El Monstruo: Life Without the Mask (Part Two)

“It would be nice to go home again, Adam.” said Carol as her head bobbed at the end of her long, serpentine neck. A thin, red-lipped smile crossed her pale face. “Will Kappa help us?”

“I don’t know. He’s never been a friend to our cause.” replied Adam. His body remained seated across the room, leaning against the door. His head bounced and rolled along, finally resting on the window sill. “But we need that Oni, and we need him soon.”

“But he doesn’t even have his metal staff yet. What use will he be?”

“He will find it soon enough, and when he does, he will be able to lead us back into our domain.” responded Adam.

“I’ve been wondering; what will you do when we get beyond the door?” asked Carol as her neck continued to stretch.

“I will bring my wife back here.” Adam said, smirking. Carol’s smile widened; she had met Adam’s wife only once, and it was at her trial. She didn’t see much of her, as she was wrapped inside of a sack; however, she seemed nice enough. Carol wondered if it was even possible for Adam’s wife to still be alive, as she was tossed into a river of glass shards and left for dead. Yet, many yokai could survive much worse; each one had some way of surviving even the most drastic of circumstances. The ring of a cellular phone broke the silence. Adam’s head rolled towards his body as his hand flipped the phone open.

“I can see them.” said the sultry, feminine voice on the phone.

“Good. Stick with the plan I outlined earlier. Remember! We need the Oni.”

“Yes Adam.”


Sitting on the side of my twin bed in the bland motel room I shared with Kappa, I looked at my changing body. My nails had become claws and my tusks had grown longer and sharper. After attempting to shave my head or my beard, I found that the hair just grew back more swiftly and more wiry. Afraid that if I cut my hair too many times that it would eventually break the scissors, I decided to leave it alone. My stomach had grown to giant proportions; when I sat down, it would rest on my thighs.

Laying down, I looked across at Kappa. He told me that he learned to control his shape, but when he slept, he would revert to his true form; a giant man-turtle with a bowl of water on his head. Because of his bowl, Kappa always slept sitting up. I still hadn’t gotten used to it. There are a lot of things I had to get used to. Sometimes, I would miss the mask. It hid my face well. Instead of looking like a monster, I looked like a weirdo.

Unable to get comfortable, I rolled out of bed and went into the shower, which was barely big enough for my expanding frame. I stripped off the tiger-striped shorts I wore to bed and let the cold water spray against my skin. It was cool and refreshing; I could imagine the water washing everything away. No more red skin, no more horns, and no more guilt. Why did I still feel bad for killing that thug? He was going to try to kill me. I should have stayed in Little Arkham and talked with the police. Instead, I ran.

I switched off the shower and dried myself. I wrapped the towel around myself and walked out onto the small porch that jutted out from the motel room. The night air was cool, but not as fresh as it was back in Little Arkham. I longed for the air of the ocean; it would always make me feel fresh and alive. The city air was stagnant and stifling. I looked at the towering buildings and found myself wanting to knock them down. I wanted to break the street lights that were out shining the stars. In my anger, I almost didn’t notice a person watching me from the parking lot. It was a woman standing next to a pale pink Vespa. She took off her matching helmet, loosing a torrent of shining black hair. A white scarf was wrapped around her neck and mouth and I wondered how well the person she was talking to on her cell phone could hear her.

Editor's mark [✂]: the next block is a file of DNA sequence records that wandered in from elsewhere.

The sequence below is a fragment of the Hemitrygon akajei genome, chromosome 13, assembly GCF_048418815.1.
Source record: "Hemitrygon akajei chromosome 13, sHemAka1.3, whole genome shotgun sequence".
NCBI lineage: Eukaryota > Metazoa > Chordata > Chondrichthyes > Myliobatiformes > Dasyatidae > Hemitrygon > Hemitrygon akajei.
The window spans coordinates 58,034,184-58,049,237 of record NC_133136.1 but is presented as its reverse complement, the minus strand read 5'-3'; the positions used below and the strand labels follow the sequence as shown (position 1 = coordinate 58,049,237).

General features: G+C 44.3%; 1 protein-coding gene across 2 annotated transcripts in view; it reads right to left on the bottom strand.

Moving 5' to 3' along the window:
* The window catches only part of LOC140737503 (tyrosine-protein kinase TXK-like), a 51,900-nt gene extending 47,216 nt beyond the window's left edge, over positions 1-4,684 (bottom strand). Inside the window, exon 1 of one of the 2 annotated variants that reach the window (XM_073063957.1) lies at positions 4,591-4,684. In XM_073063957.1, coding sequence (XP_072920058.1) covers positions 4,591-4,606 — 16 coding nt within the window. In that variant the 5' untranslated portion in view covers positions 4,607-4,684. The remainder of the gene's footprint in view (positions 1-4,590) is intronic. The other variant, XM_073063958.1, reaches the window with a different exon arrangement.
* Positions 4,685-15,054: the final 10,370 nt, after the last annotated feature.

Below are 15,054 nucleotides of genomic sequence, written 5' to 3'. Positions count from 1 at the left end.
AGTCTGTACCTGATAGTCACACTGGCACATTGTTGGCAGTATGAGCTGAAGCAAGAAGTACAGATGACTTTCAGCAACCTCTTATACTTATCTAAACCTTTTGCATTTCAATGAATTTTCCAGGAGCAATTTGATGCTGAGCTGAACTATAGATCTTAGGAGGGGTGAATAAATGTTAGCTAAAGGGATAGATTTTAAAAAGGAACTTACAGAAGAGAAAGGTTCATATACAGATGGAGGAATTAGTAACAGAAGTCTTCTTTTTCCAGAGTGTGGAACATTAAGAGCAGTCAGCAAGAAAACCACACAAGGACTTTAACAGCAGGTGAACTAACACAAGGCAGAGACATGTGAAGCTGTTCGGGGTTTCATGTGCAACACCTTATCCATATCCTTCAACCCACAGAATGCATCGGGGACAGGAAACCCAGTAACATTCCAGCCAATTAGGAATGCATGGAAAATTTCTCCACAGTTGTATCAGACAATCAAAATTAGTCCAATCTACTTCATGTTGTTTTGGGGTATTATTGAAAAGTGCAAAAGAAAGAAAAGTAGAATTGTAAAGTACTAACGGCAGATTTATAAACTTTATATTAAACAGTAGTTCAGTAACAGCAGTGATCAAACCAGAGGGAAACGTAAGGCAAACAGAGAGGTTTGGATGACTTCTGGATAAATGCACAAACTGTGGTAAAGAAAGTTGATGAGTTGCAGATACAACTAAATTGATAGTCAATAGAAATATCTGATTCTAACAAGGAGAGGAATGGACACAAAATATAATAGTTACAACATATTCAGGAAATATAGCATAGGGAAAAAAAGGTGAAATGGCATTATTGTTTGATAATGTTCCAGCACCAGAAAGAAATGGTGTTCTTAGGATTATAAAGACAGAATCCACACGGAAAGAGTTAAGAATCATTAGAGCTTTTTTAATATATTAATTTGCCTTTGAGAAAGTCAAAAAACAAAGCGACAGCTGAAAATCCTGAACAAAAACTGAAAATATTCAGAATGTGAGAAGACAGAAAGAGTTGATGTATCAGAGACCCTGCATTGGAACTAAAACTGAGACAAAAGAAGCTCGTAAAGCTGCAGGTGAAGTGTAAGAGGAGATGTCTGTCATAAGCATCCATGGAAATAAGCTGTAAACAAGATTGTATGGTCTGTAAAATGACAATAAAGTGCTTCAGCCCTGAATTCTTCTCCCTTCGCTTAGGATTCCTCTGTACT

Sliding her phone into her white leather jacket’s pocket, she began to walk closer to the building. Our eyes met for a brief moment, and I felt entranced. Her dark brown eyes were like an abyss waiting to swallow me.

“Do you think I’m beautiful?” she yelled in my direction. I began to stammer and mumble. I croaked out a yes, partially because it was true and partially because I didn’t know what to say. Her knee high white boots flashed in the night as she sprinted into the building. I dismissed the interaction until I remembered what I looked like. By the time I made it to the door, it was swinging open. The woman was peeling off her scarf, revealing a gaping mouth filled with needle-like teeth.

“Do you still think I’m beautiful?” she said with a high pitched laugh.

“There’s no answer he can give that is right.” said Kappa, who I was sure had been asleep. His voice was watery and thin; it was the voice of his true form. He leapt to his webbed feet and crouched low to the ground, ready to pounce.

“I haven’t come for a fight.” said the woman, backing away slowly. “I was just having some fun. I saw your pal outside and figured I’d come and say hello. It isn’t everyday you see an Oni in America.” The tension in the air lifted and Kappa relaxed, sitting on the floor. I wanted to trust her; she was a yokai, that much I thought I knew. I wondered if she knew what I had done. I also wondered if she had come to help me like Kappa did.

To Part 3

About harrylthompsonjr

I'm a writer, a photographer, and a lover of role playing games. I've moved my blog to wordpress in hopes of actually getting some feedback. We'll see :)
This entry was posted in Weird Fiction and tagged , , , , , , , , , , . Bookmark the permalink.

1 Response to El Monstruo: Life Without the Mask (Part Two)

  1. Sarah says:

    Never trust a woman who has a cave like mouth with sharp pointy teeth.

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